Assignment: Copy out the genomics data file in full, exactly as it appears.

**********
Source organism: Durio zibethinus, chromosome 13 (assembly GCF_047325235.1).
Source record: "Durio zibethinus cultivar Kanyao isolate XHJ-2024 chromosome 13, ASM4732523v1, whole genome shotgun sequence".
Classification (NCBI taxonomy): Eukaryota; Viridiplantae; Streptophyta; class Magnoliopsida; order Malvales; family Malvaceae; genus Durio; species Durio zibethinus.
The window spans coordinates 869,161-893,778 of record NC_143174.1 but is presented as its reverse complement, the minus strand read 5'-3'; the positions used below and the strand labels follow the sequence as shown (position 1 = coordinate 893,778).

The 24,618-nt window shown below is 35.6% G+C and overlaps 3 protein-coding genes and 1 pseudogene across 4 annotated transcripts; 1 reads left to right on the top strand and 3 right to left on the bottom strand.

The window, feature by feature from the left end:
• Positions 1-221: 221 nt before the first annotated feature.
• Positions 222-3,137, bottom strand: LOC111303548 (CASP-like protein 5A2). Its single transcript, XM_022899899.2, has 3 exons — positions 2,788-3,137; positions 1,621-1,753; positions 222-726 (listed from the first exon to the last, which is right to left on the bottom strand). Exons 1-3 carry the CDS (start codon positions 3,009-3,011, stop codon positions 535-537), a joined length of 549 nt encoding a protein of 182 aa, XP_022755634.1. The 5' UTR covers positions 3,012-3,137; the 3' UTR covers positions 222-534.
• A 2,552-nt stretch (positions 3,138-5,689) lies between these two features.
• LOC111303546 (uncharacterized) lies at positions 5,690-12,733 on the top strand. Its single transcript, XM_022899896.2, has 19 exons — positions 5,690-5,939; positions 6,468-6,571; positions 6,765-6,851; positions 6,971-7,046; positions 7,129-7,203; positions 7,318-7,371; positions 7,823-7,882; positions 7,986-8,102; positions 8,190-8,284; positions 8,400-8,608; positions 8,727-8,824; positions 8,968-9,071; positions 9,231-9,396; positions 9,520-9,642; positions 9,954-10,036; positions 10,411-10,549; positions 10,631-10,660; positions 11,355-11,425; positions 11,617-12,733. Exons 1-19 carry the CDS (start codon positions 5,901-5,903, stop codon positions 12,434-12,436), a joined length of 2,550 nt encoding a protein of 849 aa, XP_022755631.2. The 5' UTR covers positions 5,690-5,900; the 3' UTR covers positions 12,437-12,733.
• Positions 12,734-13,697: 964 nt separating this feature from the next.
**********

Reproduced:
Source organism: Durio zibethinus, chromosome 13 (assembly GCF_047325235.1).
Source record: "Durio zibethinus cultivar Kanyao isolate XHJ-2024 chromosome 13, ASM4732523v1, whole genome shotgun sequence".
Classification (NCBI taxonomy): Eukaryota; Viridiplantae; Streptophyta; class Magnoliopsida; order Malvales; family Malvaceae; genus Durio; species Durio zibethinus.
The window spans coordinates 869,161-893,778 of record NC_143174.1 but is presented as its reverse complement, the minus strand read 5'-3'; the positions used below and the strand labels follow the sequence as shown (position 1 = coordinate 893,778).

The 24,618-nt window shown below is 35.6% G+C and overlaps 3 protein-coding genes and 1 pseudogene across 4 annotated transcripts; 1 reads left to right on the top strand and 3 right to left on the bottom strand.

The window, feature by feature from the left end:
• Positions 1-221: 221 nt before the first annotated feature.
• Positions 222-3,137, bottom strand: LOC111303548 (CASP-like protein 5A2). Its single transcript, XM_022899899.2, has 3 exons — positions 2,788-3,137; positions 1,621-1,753; positions 222-726 (listed from the first exon to the last, which is right to left on the bottom strand). Exons 1-3 carry the CDS (start codon positions 3,009-3,011, stop codon positions 535-537), a joined length of 549 nt encoding a protein of 182 aa, XP_022755634.1. The 5' UTR covers positions 3,012-3,137; the 3' UTR covers positions 222-534.
• A 2,552-nt stretch (positions 3,138-5,689) lies between these two features.
• LOC111303546 (uncharacterized) lies at positions 5,690-12,733 on the top strand. Its single transcript, XM_022899896.2, has 19 exons — positions 5,690-5,939; positions 6,468-6,571; positions 6,765-6,851; positions 6,971-7,046; positions 7,129-7,203; positions 7,318-7,371; positions 7,823-7,882; positions 7,986-8,102; positions 8,190-8,284; positions 8,400-8,608; positions 8,727-8,824; positions 8,968-9,071; positions 9,231-9,396; positions 9,520-9,642; positions 9,954-10,036; positions 10,411-10,549; positions 10,631-10,660; positions 11,355-11,425; positions 11,617-12,733. Exons 1-19 carry the CDS (start codon positions 5,901-5,903, stop codon positions 12,434-12,436), a joined length of 2,550 nt encoding a protein of 849 aa, XP_022755631.2. The 5' UTR covers positions 5,690-5,900; the 3' UTR covers positions 12,437-12,733.
• Positions 12,734-13,697: 964 nt separating this feature from the next.